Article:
The day’s stage started high in the Andes Mountains of Bolivia as riders never dipped below 11,000 feet above sea level while tracing the Salar de Uyuni, the world’s largest salt flat. The 287-mile trek to Calama was delayed briefly as low-hanging clouds made it impossible for safety helicopters to take off, though once the skies cleared Barreda opened the road ahead of Coma and Despres. After the opening miles however Barreda’s teammate, Helder Rodrigues, took over the top-spot on the timesheet. Despres and Barreda remained in the top-three while Coma slipped back slightly as Speedbrain’s Jeremias Israel Esquerre and Yamaha’s Oliver Pain throttled ahead in adjusted time. KTM’s Riaan van Niekerk also positioned himself in reach of a top-three result early in the stage.
Upon reaching CP1 Despres had taken over the top-spot from Rodrigues, followed by Van Niekerk, Barreda and Coma. Shortly after the checkpoint Van Niekerk lost ground on the leaders and as the race wore on he fell behind Rodrigues, Pain and Yamaha’s Michael Metge as well.
Despres, Barreda and Coma held steady through the final miles of the stage, with Barreda trailing the French rider by just over two minutes at the finish. Coma finished six seconds behind the Honda ace, ceding little in terms of his overall advantage over Barreda. Rodrigues finished in fourth with Pain and Metge trailing in fifth and sixth, respectively.
“I have to be honest and admit that I didn’t set out this morning to win the special, it was more a by-product of my determination to move up the overall rankings,” said Despres. “I won’t deny though that I’m delighted with the result, both for myself and for Yamaha.
“Yesterday wasn’t easy, with an early start on the bivouac and rain on the liaison. Then at altitude I wasn’t 100%, with the thin air making it hard work on the bike. When we finally got to the bivouac in Bolivia myself and Mika took a long time to clean up the bikes and make sure they were up to today’s special, finishing at around ten in the evening. Then this morning we had more rain at the liaison, though fortunately the special was mainly dry. Tomorrow should be an interesting day riding to Iquique and there could be quite a lot of navigation. It won’t be easy opening the piste but I will continue to push.”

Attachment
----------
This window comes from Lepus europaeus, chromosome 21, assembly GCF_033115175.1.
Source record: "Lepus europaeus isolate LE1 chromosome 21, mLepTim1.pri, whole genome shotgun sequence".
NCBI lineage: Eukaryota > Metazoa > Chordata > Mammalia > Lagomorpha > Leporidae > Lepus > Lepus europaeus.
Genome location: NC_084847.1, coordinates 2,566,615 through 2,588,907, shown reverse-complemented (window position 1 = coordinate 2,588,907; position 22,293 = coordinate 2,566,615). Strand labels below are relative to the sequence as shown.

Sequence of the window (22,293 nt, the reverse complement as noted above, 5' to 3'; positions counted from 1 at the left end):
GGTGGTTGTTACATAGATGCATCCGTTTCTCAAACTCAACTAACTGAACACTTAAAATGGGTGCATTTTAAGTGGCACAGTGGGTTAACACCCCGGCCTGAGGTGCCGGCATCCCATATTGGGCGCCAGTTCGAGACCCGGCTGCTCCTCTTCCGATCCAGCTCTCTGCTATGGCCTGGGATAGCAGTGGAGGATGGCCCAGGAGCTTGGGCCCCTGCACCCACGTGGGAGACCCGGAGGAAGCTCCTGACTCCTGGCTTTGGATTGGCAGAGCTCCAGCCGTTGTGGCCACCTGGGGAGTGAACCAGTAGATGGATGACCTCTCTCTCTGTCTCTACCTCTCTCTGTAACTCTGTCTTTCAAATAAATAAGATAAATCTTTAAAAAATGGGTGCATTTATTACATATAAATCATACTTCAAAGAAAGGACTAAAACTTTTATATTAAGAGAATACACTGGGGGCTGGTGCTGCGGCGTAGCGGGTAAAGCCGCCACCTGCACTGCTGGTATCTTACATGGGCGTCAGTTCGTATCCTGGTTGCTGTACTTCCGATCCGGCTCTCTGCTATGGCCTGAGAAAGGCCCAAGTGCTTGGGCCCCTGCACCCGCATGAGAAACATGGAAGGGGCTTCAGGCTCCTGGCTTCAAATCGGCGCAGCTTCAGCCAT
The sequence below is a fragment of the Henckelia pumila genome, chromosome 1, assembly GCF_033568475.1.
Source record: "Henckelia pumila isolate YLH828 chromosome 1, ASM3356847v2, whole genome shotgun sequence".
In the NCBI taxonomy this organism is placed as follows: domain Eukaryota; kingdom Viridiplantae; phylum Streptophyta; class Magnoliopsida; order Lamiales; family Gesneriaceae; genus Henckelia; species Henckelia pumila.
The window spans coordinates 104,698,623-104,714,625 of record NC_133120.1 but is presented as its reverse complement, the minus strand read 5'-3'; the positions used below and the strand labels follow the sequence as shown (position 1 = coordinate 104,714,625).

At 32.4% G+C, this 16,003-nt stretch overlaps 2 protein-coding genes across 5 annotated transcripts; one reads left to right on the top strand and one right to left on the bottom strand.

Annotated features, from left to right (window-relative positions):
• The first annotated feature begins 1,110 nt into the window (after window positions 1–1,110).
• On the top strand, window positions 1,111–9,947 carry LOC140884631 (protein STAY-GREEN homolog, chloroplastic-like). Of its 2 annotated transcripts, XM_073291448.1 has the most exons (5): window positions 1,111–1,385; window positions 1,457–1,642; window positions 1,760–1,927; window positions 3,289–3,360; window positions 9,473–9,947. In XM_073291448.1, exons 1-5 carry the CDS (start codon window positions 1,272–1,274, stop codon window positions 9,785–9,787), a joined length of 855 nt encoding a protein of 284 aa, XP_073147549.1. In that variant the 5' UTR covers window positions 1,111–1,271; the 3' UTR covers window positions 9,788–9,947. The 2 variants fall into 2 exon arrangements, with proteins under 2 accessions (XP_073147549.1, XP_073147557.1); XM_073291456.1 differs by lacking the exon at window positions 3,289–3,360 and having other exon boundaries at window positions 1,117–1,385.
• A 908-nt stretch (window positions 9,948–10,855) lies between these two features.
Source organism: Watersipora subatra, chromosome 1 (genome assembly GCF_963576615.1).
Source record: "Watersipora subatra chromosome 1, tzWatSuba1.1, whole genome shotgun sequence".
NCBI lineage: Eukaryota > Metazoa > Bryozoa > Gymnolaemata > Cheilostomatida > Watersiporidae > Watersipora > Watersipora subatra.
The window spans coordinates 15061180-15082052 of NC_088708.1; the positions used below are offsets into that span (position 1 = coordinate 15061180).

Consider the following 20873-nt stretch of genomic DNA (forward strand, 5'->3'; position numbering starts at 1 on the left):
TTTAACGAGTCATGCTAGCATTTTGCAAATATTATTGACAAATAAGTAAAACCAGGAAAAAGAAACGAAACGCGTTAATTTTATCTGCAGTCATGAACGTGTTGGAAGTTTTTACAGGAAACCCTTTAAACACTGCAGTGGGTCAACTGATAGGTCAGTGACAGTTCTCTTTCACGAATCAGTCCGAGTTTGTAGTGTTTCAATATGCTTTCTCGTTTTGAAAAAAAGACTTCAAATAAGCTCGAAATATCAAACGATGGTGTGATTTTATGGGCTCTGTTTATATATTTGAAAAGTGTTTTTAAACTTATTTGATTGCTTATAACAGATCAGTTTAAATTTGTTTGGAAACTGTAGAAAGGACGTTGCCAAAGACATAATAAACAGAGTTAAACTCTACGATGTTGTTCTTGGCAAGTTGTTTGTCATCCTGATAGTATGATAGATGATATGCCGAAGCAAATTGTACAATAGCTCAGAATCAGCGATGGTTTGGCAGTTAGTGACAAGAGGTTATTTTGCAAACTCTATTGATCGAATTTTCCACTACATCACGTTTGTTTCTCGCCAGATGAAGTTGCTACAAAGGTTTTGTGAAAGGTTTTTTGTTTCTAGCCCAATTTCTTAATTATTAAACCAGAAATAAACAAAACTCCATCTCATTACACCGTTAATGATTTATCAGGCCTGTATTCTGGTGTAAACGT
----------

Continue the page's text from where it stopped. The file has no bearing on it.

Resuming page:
Coma maintains a 38-minute lead on Barreda. KTM’s Jordi Viladoms sits third in the overall rankings and is nearly an hour-and-a-half behind the leader. Samsung Sherco Rally Factory’s Alain Duclos is fourth, but he lost significant time in Stage 8 due to technical issues. Esquerre is now three minutes behind Duclos in fifth overall.
Dakar Rally 2014 Stage 8: Uyuni – Calama
1. Cyril Despres, FRA (Yamaha) 5:23:20
2. Joan Barreda, ESP (Honda) 5:25:29
3. Marc Coma, ESP (KTM) 5:25:35
4. Helder Rodrigues, PRT (Honda) 5:29:58
5. Oliver Pain, FRA (Yamaha) 5:34:00
6. Michael Metge, FRA (Yamaha) 5:36:18
7. Riaan van Niekerk, ZAF (KTM) 5:36:35
8. Daniel Gouet, CHL (Honda) 5:36:43
9. Jakub Przygonski, POL (KTM) 5:36:49
10. Jordi Viladoms, ESP (KTM) 5:36:54
Dakar Rally 2014 Overall Standings after Stage 8
1. Marc Coma, ESP (KTM) 32:06:19
2. Joan Barreda, ESP (Honda) 32:44:27
3. Jordi Viladoms, ESP (KTM) 33:33:41
4. Alain Duclos, FRA (Sherco) 33:55:28
5. Jeremias Israel Esquerre, CHL (Speedbrain) 33:58:24
6. Oliver Pain, FRA (Yamaha) 34:05:26
7. Jakub Przygonski, POL (KTM) 34:12:25
8. Helder Rodrigues, PRT (Honda) 34:19:00
9. Cyril Despres, FRA (Yamaha) 34:30:17
10. Daniel Gouet, CHL (Honda) 34:45:10